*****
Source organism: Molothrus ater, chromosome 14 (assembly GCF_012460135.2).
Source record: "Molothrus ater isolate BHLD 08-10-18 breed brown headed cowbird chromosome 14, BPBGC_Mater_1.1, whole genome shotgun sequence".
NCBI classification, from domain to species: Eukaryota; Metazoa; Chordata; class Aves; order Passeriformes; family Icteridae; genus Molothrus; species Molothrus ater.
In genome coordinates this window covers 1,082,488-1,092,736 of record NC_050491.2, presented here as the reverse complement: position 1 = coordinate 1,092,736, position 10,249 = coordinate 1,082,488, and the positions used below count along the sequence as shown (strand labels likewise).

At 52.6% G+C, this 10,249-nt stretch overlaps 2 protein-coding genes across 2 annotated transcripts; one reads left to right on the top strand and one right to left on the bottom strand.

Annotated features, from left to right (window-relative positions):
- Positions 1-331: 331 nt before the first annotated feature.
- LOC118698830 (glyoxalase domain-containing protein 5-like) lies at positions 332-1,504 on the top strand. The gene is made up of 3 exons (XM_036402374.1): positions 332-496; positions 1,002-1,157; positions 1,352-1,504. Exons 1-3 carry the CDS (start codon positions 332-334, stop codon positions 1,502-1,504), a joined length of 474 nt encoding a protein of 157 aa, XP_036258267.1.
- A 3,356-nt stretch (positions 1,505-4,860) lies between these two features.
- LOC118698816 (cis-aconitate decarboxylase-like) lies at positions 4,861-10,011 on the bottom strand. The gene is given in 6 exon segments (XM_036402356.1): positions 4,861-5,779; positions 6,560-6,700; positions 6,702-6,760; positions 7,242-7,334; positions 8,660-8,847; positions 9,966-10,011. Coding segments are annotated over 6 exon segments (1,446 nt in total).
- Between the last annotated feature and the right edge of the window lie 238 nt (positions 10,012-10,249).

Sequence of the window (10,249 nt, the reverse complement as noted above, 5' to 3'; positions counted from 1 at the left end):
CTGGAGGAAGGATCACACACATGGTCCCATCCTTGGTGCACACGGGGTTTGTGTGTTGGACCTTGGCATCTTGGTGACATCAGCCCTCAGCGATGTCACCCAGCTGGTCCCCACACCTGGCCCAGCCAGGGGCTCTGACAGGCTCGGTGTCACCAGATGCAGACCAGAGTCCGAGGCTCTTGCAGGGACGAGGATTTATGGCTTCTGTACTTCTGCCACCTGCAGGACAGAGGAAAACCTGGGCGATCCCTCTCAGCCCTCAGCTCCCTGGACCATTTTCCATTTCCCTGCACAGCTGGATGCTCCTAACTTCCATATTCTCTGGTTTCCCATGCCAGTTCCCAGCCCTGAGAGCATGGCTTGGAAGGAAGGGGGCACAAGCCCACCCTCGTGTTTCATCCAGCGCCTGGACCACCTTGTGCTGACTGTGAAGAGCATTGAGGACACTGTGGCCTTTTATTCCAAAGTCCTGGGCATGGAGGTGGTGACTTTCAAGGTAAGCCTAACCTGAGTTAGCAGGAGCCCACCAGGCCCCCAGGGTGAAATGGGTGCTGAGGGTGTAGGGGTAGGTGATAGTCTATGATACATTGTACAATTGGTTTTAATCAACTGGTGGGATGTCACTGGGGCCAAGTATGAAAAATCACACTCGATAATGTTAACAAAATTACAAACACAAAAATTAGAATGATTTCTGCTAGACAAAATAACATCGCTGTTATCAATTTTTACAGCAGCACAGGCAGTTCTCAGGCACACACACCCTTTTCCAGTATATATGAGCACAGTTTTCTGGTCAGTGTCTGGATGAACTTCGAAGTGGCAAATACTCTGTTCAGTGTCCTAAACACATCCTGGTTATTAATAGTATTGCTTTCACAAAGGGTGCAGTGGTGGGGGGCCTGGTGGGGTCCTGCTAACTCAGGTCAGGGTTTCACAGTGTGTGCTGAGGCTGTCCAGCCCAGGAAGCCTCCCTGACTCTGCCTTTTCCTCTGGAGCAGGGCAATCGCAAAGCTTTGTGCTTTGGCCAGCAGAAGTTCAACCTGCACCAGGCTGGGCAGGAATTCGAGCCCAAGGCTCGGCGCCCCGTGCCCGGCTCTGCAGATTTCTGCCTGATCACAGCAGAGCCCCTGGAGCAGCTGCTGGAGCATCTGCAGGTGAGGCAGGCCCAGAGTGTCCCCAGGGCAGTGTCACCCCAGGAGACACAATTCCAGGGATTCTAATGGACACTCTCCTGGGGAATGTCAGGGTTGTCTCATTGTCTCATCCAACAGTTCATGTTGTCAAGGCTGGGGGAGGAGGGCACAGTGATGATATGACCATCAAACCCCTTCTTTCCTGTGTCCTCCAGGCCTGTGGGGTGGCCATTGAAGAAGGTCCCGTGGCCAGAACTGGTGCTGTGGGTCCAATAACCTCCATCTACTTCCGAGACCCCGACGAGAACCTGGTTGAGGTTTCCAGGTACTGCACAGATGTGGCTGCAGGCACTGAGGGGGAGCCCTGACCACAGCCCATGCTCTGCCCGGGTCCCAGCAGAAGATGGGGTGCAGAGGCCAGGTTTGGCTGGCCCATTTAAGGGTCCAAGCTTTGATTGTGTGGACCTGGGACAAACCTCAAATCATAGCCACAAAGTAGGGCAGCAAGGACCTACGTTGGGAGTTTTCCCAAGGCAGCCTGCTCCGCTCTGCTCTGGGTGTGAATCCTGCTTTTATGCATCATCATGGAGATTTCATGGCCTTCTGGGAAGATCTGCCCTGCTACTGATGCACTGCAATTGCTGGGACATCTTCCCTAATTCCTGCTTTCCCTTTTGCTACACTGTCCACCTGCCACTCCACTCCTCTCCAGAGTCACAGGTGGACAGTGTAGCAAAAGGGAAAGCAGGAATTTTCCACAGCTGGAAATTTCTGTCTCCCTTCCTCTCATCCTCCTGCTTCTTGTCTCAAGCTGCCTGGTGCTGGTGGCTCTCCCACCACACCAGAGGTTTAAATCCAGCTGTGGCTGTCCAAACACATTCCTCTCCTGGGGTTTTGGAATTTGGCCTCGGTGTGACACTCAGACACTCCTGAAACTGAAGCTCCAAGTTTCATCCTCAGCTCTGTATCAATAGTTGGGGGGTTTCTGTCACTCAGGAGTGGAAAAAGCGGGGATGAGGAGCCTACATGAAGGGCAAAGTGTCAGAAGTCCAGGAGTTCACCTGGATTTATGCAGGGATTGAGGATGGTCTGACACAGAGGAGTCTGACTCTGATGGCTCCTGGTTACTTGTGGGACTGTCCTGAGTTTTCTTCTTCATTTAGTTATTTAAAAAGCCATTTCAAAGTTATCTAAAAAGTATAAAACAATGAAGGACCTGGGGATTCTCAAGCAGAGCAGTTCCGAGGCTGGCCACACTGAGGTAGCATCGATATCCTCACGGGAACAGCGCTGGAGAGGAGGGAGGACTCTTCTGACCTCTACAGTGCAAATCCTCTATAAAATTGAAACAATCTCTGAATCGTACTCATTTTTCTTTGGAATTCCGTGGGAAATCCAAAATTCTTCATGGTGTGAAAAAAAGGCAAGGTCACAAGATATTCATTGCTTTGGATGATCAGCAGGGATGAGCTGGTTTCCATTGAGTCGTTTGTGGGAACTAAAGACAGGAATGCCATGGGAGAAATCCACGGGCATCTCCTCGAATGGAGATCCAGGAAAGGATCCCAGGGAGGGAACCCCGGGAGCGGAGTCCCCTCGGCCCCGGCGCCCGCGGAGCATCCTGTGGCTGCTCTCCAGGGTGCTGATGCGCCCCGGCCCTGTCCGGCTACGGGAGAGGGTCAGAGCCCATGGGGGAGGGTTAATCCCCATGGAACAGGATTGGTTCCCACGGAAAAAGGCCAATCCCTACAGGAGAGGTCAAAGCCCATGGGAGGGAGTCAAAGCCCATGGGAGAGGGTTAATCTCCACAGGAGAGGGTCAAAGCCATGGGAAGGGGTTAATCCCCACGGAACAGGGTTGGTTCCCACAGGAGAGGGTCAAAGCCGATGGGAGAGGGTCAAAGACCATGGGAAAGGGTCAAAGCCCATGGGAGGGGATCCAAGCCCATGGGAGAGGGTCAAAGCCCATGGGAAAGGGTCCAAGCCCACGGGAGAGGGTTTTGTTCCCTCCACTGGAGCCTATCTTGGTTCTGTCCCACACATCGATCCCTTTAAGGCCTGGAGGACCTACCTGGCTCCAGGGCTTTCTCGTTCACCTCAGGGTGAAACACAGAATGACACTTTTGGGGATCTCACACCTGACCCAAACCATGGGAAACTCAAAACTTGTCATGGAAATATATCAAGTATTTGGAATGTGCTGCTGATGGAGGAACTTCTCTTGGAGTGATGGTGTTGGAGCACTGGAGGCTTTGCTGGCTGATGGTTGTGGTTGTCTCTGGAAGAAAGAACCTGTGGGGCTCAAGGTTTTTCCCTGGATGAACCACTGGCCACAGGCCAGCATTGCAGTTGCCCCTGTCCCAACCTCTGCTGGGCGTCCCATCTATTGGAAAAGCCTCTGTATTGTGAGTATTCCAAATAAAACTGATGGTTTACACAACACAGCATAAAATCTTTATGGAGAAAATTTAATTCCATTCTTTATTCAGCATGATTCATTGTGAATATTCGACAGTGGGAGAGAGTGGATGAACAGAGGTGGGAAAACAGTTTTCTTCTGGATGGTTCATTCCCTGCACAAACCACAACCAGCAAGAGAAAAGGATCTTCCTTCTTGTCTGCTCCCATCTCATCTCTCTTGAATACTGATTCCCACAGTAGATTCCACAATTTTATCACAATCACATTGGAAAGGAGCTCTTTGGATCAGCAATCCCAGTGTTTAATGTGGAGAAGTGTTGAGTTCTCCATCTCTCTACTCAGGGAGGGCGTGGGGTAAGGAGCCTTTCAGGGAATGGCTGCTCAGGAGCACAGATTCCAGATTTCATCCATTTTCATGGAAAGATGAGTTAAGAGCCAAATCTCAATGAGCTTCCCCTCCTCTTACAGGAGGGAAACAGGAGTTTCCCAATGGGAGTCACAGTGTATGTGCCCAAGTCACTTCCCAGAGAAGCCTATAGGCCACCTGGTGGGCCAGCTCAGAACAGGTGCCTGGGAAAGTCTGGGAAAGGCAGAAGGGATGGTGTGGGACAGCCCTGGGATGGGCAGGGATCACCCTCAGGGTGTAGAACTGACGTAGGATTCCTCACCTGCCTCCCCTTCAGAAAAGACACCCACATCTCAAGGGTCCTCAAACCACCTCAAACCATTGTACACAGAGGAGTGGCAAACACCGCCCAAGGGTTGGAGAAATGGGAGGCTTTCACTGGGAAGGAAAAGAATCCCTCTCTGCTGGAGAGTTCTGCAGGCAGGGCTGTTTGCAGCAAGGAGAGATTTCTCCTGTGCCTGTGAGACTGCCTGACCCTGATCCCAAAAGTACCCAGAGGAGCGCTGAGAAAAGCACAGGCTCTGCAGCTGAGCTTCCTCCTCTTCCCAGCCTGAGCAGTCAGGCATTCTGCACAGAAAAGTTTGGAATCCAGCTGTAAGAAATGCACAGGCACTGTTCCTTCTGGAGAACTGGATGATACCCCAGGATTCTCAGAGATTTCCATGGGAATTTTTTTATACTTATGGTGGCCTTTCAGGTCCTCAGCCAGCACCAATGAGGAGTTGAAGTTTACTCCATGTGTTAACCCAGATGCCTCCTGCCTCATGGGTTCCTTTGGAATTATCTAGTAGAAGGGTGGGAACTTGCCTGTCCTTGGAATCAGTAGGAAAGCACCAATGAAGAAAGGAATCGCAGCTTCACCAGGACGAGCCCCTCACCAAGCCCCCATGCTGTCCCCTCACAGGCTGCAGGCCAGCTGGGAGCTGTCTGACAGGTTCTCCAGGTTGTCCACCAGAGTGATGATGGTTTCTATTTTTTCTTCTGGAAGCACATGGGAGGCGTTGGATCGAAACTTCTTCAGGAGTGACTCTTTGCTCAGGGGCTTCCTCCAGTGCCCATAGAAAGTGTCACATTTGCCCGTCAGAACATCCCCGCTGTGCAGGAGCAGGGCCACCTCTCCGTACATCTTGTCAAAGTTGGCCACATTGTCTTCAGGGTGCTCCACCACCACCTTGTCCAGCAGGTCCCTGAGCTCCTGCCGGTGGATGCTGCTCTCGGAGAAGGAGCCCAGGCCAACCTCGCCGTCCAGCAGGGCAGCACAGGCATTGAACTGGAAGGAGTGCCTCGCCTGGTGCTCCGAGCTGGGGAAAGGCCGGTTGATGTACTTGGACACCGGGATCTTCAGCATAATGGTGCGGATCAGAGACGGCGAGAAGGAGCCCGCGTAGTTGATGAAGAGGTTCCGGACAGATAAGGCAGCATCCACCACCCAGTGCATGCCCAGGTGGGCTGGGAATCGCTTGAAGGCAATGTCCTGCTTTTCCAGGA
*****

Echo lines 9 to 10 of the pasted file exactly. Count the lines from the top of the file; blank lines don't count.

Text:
- A 3,356-nt stretch (positions 1,505-4,860) lies between these two features.
- LOC118698816 (cis-aconitate decarboxylase-like) lies at positions 4,861-10,011 on the bottom strand. The gene is given in 6 exon segments (XM_036402356.1): positions 4,861-5,779; positions 6,560-6,700; positions 6,702-6,760; positions 7,242-7,334; positions 8,660-8,847; positions 9,966-10,011. Coding segments are annotated over 6 exon segments (1,446 nt in total).